Instruction scanning unit 352 scans the predecode data associated with the bytes which are to be conveyed as instructions to instruction alignment unit 206. Instruction scanning unit 352 divides the sixteen bytes conveyed by instruction cache storage and control block 350 into two portions comprising eight contiguous bytes each. One portion forms the lower half of the sixteen bytes (i.e. the bytes stored at smaller numerical addresses than the bytes forming the upper half of the sixteen bytes). The other portion forms the upper half of the sixteen bytes. Therefore, an eight byte portion forms one of four quarters of the 32 byte cache line employed by instruction cache storage and control block 350, according to the present embodiment. As used herein, bytes are contiguous if they are stored in contiguous memory locations in the main memory subsystem. It is noted that particular sizes of various components are used herein for clarity of the description. Any size may be used for each component within the spirit and scope of the appended claims.
Instruction scanning unit 352 scans the predecode data of each portion of the instructions independently and in parallel. Instruction scanning unit 352 identifies up to a predefined maximum number of instructions within each portion from the start and end byte information included within the predecode data. For the present embodiment, the predefined maximum number is three. Instruction scan unit 352 further identifies up to a predetermined number of ROPs from the identified instructions based on the predecode bits. For the present embodiment, the predefined maximum number of ROPs is six. Therefore, instruction scan unit 352 scans for three x86 instructions and then scans for six ROPs from those instructions. Generally speaking, instruction scanning unit 352 preferably identifies a maximum number of ROPs in each portion equal to or greater than the number of issue positions included within microprocessor 200. In the present embodiment, up to six ROPs are each scanning cycle.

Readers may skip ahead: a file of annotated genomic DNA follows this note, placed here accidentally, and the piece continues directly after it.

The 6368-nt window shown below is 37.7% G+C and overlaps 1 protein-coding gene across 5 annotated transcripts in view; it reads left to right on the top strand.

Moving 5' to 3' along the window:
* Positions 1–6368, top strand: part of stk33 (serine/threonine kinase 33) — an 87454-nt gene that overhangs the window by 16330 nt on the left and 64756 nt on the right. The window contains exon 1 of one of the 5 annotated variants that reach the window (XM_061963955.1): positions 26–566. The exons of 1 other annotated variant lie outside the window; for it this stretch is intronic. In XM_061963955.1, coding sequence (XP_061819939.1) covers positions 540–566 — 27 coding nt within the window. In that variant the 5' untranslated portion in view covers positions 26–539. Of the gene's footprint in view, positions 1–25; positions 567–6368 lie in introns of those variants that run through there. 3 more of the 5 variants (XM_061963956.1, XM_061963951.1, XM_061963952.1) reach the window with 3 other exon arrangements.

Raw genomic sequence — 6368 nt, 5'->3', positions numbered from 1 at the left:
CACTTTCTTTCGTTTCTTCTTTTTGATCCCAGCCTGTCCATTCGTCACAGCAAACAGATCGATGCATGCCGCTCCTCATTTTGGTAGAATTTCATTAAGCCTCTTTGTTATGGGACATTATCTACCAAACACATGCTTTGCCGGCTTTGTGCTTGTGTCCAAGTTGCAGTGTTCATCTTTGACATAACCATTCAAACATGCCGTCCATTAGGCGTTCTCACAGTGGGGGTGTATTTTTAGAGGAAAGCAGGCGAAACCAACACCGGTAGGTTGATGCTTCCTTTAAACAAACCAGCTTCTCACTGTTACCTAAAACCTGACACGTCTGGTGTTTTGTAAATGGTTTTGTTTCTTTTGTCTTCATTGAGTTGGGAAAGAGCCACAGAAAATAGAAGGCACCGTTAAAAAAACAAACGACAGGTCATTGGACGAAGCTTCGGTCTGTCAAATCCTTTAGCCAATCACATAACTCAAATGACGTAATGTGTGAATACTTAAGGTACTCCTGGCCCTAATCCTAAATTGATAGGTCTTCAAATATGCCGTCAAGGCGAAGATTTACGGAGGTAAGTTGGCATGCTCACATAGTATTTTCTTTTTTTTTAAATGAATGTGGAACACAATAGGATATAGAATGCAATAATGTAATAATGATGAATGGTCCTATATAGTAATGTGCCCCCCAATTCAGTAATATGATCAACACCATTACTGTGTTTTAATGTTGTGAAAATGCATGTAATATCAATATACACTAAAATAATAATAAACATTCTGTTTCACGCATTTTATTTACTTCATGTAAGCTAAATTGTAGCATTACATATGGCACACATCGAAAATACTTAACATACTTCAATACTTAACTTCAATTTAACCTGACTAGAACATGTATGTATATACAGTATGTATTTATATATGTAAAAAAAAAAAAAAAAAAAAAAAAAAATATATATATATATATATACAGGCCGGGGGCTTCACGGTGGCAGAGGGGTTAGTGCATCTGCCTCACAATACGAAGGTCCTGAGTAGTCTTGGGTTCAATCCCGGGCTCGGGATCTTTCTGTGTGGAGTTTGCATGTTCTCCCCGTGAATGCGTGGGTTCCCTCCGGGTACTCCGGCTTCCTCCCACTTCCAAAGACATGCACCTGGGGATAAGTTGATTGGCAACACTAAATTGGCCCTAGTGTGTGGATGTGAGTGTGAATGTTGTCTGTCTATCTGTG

The instruction bytes and ROP identification information generated by instruction scanning unit 352 are conveyed to byte queue 354 upon an instructions bus 362 and an ROP data bus 364, respectively. The instruction bytes are conveyed as eight byte portions, and the ROP data is arranged accordingly such that each eight byte portion is associated with a portion of the ROP identification information conveyed upon ROP data bus 364. The ROP identification information identifies the location of an instruction within the instruction byte and identifies the ROPs required to implement those instructions. Each eight byte portion and the corresponding ROP identification information forms an instruction block. It is noted that, although an instruction block includes eight bytes in the present embodiment, instruction blocks may include any number of bytes in various embodiments. Byte queue 354 receives the instruction blocks conveyed and stores them into one of multiple subqueues included therein. In the embodiment shown, byte queue 354 includes three subqueues: a first subqueue 366A, a second subqueue 366B, and a third subqueue 366C. First subqueue 366A stores the instruction block which is foremost among the instruction blocks stored in byte queue 354 in program order. Second subqueue 366B stores the instruction block which is second in program order, and third subqueue stores the instruction block which is third in program order.